When Brenner Woolley says this is “the happiest” he has ever known Ipswich Town, it isn’t hyperbole.
Woolley is the man who has commentated on more than 1,000 Ipswich games for BBC Radio Suffolk.
Before facing Fulham in the EFL Cup fourth round, Ipswich – who clinched promotion to the Championship in April – are second in the division and in the hunt to end a 22-year absence from the Premier League.
For Woolley, Ipswich’s rise over the past 18 months can be traced primarily to one man – the manager, Kieran McKenna.
“Phenomenally sharp and intelligent, and a genuinely good bloke,” Woolley tells BBC Sport, having previously apologised in advance for his gushing praise of McKenna.
“I’ve interviewed enough players to know when they say one thing, their eyes say another. But you can tell none of the players have anything bad to say about Kieran, as a manager or human being.”
The huge esteem in which McKenna is held at Ipswich stems from his success on the pitch, born from a coaching style carved from experience and attention to detail that belies his age of 37.
McKenna may be the second-youngest manager in the top four English divisions – Daniel Rohr, Sheffield Wednesday’s newly appointed 34-year-old coach, is his only junior – however, he has more than 15 years of experience.
McKenna was a promising youth midfielder at Tottenham when a knee injury forced his retirement from playing aged 22.
He moved into coaching, studying sports science at Loughborough. Learning to study at university enhanced his attention to detail and has influenced his management style.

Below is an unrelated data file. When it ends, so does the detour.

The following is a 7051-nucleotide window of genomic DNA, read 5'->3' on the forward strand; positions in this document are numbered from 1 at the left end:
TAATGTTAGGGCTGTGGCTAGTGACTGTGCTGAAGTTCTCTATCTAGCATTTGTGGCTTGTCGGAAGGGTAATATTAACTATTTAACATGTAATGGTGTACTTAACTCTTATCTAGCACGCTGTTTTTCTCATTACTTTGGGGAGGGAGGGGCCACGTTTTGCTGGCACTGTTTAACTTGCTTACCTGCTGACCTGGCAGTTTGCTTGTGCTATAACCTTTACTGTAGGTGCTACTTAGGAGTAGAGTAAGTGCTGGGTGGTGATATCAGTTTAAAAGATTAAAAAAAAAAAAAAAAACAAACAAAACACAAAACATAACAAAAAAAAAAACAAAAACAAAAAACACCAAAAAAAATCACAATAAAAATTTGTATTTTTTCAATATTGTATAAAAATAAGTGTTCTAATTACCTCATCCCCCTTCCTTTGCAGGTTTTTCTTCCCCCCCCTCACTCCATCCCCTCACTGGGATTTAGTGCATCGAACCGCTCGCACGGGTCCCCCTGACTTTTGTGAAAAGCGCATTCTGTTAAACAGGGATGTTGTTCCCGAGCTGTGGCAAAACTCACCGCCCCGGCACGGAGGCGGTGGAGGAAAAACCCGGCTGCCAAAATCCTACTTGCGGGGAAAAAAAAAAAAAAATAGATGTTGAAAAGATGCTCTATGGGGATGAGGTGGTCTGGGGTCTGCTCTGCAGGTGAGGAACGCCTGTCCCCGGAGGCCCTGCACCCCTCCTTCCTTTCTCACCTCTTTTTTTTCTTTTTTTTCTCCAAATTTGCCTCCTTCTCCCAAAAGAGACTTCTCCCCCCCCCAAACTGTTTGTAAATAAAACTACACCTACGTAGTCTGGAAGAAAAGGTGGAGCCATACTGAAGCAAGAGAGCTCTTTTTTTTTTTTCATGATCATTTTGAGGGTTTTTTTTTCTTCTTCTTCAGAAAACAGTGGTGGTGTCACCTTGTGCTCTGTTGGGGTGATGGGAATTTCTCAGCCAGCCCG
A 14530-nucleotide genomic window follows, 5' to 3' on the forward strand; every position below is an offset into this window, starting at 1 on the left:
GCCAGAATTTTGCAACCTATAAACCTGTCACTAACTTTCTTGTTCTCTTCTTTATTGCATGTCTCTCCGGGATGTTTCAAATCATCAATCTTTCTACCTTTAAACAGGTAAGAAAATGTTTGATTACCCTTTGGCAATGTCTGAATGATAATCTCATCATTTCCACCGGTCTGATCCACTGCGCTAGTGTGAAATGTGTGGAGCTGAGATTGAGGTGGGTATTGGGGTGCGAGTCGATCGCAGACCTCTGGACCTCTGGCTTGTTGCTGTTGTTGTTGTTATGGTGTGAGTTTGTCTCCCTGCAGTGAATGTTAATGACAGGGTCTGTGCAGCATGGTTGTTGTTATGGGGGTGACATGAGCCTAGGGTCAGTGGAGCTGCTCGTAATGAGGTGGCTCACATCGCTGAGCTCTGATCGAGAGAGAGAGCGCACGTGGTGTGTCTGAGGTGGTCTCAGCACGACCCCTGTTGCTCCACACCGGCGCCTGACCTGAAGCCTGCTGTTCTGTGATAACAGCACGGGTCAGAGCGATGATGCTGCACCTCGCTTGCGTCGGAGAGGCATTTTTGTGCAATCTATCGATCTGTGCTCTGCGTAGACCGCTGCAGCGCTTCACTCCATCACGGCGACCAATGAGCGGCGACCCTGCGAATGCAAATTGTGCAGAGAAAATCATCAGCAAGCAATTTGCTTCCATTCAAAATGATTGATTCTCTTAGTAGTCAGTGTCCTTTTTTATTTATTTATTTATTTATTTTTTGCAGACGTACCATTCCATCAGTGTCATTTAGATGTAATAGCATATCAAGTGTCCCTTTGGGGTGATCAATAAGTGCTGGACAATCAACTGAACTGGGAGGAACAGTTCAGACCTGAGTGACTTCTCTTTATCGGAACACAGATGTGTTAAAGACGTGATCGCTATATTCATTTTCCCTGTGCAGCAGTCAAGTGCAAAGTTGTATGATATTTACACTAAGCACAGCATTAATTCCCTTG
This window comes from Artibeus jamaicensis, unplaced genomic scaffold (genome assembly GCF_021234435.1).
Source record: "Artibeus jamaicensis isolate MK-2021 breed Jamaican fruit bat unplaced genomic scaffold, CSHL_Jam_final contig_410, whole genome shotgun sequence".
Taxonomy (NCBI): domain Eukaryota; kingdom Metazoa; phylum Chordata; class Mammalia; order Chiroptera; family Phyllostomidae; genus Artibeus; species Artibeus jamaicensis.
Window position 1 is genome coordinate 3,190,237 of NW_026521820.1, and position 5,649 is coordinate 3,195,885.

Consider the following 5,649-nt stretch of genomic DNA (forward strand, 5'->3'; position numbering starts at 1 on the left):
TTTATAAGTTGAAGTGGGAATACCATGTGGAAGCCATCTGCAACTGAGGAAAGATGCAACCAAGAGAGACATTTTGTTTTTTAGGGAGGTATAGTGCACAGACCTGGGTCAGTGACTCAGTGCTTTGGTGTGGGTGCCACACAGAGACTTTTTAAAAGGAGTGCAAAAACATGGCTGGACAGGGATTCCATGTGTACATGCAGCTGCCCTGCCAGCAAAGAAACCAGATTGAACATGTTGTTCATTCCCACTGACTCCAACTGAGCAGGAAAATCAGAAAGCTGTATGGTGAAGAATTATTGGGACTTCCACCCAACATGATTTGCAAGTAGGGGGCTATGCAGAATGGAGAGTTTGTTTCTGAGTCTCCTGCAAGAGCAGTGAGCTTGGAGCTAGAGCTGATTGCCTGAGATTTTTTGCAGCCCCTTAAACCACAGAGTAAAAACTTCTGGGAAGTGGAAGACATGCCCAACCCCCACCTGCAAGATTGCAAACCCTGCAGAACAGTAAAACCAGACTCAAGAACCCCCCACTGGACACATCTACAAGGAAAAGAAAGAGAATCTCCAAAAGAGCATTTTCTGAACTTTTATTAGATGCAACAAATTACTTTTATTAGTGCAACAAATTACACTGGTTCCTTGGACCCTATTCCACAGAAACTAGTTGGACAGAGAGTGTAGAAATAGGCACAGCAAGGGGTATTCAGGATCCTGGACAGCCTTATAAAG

In every home game he goes to the analysis room at Portman Road, the last room on the left before the home changing room, at half-time and full-time before speaking to players, to ensure his tactical feedback is spot on. He works alongside head of analysis and first-team coach Charlie Turnbull, who was coached by McKenna at Loughborough.
After university he returned to Spurs and coached the under-18s, before his beloved Manchester United came calling. McKenna led the youth team to their league title in 2017, then was promoted to the first team and served as assistant to a revolving door of managers. Jose Mourinho and Ole Gunnar Solskjaer both called on him as their number two.
“Coming from the highest level, he might not have known that much about the squad, but the fact he arrived from Manchester United carried weight with those players,” says Woolley.
‘It’s not normal what he has done’
In December 2021, aged 35, he took over an Ipswich side who were 11th in League One. In 2022-23, they were promoted with 101 points. In 2023-24, they have won 11 of their first 13 games in the Championship.
“It’s probably not normal what he has done as a young manager in less than two years in the job,” Ipswich midfielder Lee Evans told Ipswich Town news website TWTD.
“He’s a top, top manager and probably for all the players the best they have ever played for.”
Following Mick McCarthy, Paul Lambert and Paul Cook in the Ipswich hot seat, McKenna was a huge departure from the norm when appointed at Portman Road.
Eschewing old school management styles, the Ipswich boss has been influenced by Mauricio Pochettino, who was in charge of the seniors while McKenna worked with the juniors at Spurs.
McKenna was also a huge admirer of Erik ten Hag’s Ajax, while Ipswich players are regularly shown footage of Brighton under Roberto de Zerbi as inspiration.